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🇬🇮 nutmeg fc #16
Today: Gibraltar to the World Cup, chapter 4
In the previous chapters of Gibraltar to the World Cup: Miguel Perrone is an Argentinian fan and has turned his unbridled passion to the timid Gibraltar team, who are dreaming of qualifying for their first World Cup. He travelled to the Rock for the Euro qualifiers opener, but got the stadium mixed up and ended up watching the game surrounded by Greeks, the rival team of the day. It was a 3-0 defeat, but there is a rematch against the Netherlands in Rotterdam.
The hope of a win against the three-time world runners-up was short-lived. This time I decided not to wait for Miguel to inform me of the score and went to look it up on (space available for sponsors), the sports results app that provides the best information instantly and with the best navigability. Gibraltar had lost 3-0 again.
I called Miguel to get his impressions of the match and he answered the phone agitated, almost breathless. I was happy for him. After the struggles he'd had to run a couple of blocks in the run-up to the Greece game, it was good that he'd decided to start working out.
“No, I'm not running," my friend corrected me, "I'm cutting my toenails”.
I quickly moved on to talking about the Netherlands v. Gibraltar match and thus prevented a visual representation of his toenails from forming in my head. To my surprise, his assessment of the game was very positive. Exceedingly so.
The match had left him with a good feeling for the future. Both for him as a fan and for Gibraltar as a team.
That the opposition was the Netherlands helped. Miguel had begun to have doubts about how much love he could feel for an adopted team. But there's nothing that can make two strangers love each other more than a common enemy. And here came the Oranje.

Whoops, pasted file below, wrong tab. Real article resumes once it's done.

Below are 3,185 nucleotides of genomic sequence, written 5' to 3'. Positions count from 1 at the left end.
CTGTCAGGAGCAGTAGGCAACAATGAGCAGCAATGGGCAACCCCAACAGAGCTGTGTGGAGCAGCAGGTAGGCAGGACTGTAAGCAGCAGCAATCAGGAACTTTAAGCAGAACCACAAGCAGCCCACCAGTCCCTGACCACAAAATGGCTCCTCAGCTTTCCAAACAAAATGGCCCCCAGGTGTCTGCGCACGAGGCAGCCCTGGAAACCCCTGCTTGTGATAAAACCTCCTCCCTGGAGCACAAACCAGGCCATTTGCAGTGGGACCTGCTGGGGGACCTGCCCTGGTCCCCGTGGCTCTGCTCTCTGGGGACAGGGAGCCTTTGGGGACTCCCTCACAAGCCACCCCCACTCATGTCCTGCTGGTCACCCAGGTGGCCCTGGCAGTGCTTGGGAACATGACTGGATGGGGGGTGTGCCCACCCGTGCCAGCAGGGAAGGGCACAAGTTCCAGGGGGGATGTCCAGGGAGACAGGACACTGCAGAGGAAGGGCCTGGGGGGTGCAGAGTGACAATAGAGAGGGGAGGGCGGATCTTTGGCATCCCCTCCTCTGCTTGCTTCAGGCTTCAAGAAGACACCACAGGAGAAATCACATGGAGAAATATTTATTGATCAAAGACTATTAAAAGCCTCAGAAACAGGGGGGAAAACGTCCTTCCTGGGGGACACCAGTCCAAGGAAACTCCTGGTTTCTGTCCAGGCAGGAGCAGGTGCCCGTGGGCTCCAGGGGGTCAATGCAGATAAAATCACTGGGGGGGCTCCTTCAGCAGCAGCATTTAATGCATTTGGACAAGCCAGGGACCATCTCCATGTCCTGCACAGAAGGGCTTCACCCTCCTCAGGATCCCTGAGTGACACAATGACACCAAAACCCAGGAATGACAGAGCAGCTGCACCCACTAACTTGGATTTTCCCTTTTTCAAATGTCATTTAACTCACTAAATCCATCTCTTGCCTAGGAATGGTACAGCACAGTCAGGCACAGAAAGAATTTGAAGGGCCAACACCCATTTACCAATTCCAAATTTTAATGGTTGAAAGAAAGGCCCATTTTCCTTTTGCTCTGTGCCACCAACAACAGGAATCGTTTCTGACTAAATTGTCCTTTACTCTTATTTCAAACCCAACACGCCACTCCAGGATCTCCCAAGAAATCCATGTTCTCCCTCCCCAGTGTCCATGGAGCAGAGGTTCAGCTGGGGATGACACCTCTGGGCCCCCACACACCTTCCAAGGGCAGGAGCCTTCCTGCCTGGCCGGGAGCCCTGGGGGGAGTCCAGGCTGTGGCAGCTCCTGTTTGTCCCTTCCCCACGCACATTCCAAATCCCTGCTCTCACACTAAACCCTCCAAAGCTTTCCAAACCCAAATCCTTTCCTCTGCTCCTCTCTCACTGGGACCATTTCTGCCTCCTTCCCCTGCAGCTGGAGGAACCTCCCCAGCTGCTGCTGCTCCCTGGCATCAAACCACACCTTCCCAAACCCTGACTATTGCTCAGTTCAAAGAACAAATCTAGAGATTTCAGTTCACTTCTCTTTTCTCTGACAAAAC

At right-back was Dumfries, the one who had been most provoking in the penalty shoot-out against Argentina in Qatar. He had even tried to intimidate Lautaro Martinez, who is his team-mate at Inter, when he was about to take his penalty. Miguel had nothing against psychological warfare in a penalty shoot-out, but never against someone you share a dressing room with for the rest of the year.
The captain was van Dijk, who he didn't think was a bad guy, but who had thumped Paredes and missed one of the penalties.
And there was him... unique and unrepeatable, an already legendary figure in Argentinian folklore. The player known worldwide as Weghorst, but who in Argentina is celebrated with another nickname.
The match ended 3-0 in favour of the Netherlands. One goal by Memphis Depay and two by Nathan Aké. However, the Dutch ended up leaving the field with their heads down and muttering to themselves, as if they had lost.
“It's that," Miguel explained to me, "3-0 is a rout all over the world, but not when you're playing Gibraltar at home. Then it's almost like a draw. Or worse”.
It made sense. The Netherlands knew that goal difference was key to qualification and 3-0 was too short for them. But what I didn't understand was Miguel's unbridled optimism. It didn't seem to me that having avoided an outrageous scoreline and not conceding a Weghorst goal merited it.
“Did they play well," I then asked naïvely.
“Well?!" he replied, and although I wasn't seeing him, I vividly imagined his gesture of clasping his fingertips together and waving them up and down. His laughter confirmed the gesture.
On the contrary, Gibraltar had played horribly. It couldn't have been worse, according to Miguel, who justified it with data: 0 shots for, 52 against, 0 corners for, 19 against, 13% possession and, on average, only one successful pass per minute played.
Conclusion: they can't play any worse, which means that the next matches have to be better, no matter what.
The match against the Netherlands was followed by a three-month break and then it was time to host the World Cup runners-up France in Portugal.
Miguel couldn't wait.
“If it gave me such pleasure to see Weghorst go off in a huff for not scoring a goal, imagine when I see Mbappé's face live”.